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Baby formula shortage worsens; CVS, Target, Walgreens limit sales

  • Baby formula supplies have become more constrained, increasing out-of-stock percentage to 40% from 31% two weeks earlier.
  • The shortage has led retailers including CVS, Target and Walgreens to limit purchases of infant formula.
  • Shortages are even worse in some states: Tennessee, Texas, Missouri, Iowa, South Dakota and North Dakota face supply shortages higher than 50%.

The ongoing infant formula shortage isn’t over yet – and appears to be getting worse.

Nearly 40% of popular baby formula brands were sold out at retailers across the U.S. during the week starting April 24, according to an analysis by Datasembly, which assessed supplies at more than 11,000 stores. 

That’s up from an already-high out-of-stock percentage of 31% two weeks ago, Datasembly said.

Major retailers including CVS, Target and Walgreens are limiting the amount of formula shoppers can purchase.

Walgreens continues to limit shoppers to three infant and toddler formula products per transaction, Walgreens Boots Alliance spokesman Steve Cohen said. “Due to increased demand and various supplier challenges, infant and toddler formulas are seeing constraint across the country,” he said.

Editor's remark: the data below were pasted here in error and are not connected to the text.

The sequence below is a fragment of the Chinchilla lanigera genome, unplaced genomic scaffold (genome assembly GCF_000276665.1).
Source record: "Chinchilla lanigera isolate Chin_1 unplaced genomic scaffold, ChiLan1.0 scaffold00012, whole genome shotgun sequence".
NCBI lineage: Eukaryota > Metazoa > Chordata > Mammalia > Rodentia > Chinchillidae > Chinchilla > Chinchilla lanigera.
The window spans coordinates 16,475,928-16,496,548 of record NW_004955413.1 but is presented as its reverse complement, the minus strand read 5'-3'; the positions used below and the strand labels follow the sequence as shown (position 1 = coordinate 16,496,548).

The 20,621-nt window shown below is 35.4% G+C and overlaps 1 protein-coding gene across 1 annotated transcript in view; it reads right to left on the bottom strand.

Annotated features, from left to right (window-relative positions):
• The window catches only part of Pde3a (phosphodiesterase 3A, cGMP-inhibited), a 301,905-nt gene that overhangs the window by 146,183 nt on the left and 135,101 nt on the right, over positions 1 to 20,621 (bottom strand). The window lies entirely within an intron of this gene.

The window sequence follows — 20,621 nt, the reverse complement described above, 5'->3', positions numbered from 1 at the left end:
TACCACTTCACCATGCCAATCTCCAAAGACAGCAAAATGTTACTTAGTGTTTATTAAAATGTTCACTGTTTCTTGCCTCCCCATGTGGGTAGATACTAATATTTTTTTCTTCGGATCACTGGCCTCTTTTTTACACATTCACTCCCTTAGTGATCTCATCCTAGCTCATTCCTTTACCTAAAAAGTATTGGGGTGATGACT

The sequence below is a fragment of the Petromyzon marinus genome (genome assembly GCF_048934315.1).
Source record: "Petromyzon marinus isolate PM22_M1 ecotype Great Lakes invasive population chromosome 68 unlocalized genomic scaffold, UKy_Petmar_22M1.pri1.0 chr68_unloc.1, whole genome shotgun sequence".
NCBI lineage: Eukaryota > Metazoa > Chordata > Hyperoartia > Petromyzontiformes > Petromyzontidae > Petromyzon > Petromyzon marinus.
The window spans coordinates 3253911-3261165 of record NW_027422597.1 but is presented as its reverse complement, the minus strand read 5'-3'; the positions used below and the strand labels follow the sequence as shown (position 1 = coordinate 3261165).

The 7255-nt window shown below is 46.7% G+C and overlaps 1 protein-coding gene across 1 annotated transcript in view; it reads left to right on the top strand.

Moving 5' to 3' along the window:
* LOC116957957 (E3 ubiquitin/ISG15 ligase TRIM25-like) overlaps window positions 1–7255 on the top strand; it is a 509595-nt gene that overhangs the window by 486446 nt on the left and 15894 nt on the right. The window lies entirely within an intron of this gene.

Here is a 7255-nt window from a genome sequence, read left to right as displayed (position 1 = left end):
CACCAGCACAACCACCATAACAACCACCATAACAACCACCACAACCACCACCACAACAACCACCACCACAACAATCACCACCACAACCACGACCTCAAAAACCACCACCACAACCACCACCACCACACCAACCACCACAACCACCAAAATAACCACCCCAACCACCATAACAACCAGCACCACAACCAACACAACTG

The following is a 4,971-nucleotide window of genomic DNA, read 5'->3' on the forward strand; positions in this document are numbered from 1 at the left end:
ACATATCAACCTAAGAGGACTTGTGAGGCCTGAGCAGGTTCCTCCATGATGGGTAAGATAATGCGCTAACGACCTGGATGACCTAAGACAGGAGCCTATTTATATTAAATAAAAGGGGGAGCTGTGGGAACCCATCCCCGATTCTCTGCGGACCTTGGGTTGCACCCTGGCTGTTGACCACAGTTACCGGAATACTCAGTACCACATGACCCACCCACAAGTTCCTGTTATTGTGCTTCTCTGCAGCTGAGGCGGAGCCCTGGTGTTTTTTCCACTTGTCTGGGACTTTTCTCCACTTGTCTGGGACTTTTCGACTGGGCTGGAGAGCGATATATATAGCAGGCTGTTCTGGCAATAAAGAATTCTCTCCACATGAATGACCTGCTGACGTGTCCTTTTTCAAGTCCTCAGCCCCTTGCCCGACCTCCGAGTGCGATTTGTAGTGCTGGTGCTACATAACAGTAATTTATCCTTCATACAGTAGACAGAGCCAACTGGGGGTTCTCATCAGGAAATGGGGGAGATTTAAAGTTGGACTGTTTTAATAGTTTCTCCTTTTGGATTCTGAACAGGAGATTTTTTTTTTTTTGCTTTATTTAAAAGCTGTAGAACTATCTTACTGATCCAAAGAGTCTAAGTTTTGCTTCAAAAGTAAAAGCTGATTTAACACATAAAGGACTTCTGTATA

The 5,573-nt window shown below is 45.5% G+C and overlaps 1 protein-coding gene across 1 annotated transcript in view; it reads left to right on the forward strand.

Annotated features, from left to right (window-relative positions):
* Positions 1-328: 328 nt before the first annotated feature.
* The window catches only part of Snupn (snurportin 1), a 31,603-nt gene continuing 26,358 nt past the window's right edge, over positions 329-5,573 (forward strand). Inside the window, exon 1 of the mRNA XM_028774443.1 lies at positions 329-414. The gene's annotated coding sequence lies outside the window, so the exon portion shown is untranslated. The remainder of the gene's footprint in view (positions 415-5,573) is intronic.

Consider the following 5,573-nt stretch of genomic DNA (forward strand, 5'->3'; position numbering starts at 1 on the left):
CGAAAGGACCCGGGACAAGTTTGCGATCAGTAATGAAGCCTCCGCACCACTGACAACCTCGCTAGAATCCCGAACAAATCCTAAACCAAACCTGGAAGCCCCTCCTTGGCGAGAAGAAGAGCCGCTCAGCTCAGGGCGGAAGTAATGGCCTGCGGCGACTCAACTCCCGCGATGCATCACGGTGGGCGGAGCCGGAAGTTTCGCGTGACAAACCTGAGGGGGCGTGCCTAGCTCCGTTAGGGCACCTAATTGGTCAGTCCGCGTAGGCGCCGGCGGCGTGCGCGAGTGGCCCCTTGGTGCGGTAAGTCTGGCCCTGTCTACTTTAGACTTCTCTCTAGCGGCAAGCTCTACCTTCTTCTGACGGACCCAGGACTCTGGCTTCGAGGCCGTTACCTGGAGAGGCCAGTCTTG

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The situation is the same at CVS, which limits three baby formula products per purchase in its stores and online, according to a statement to USA TODAY from CVS Health, which owns the pharmacy chain. “We’re continuing to work with our baby formula vendors to address this issue and we regret any inconvenience this causes our customers,” the statement continued.

Target is also limiting shoppers to up to four formula products at a time, the retailer told CBS News.

After recently visiting three different stores in one day last month, Elyssa Schmier, the vice president of government relations for advocacy group MomsRising,”all of a sudden realized my formula was nowhere to be found,” she told USA TODAY. “It’s almost a full-time job trying to find Similac.”

Infant formula recalls worsen situation

Federal safety inspectors say baby formula maker Abbott failed to maintain sanitary conditions at this Abbott Laboratories manufacturing plant in Sturgis, Mich.

Exacerbating the problem has been a voluntary recall Abbott Nutrition issued in mid-February recalling select batches of Similac, Alimentum and EleCare formulas made  in Sturgis, Michigan. That recall was expanded in late February to include one lot of Similac PM 60/40.

Subsequently, the Food and Drug Administration in March issued preliminary findings about the formula maker’s failure to maintain sanitary conditions and procedures at that plant.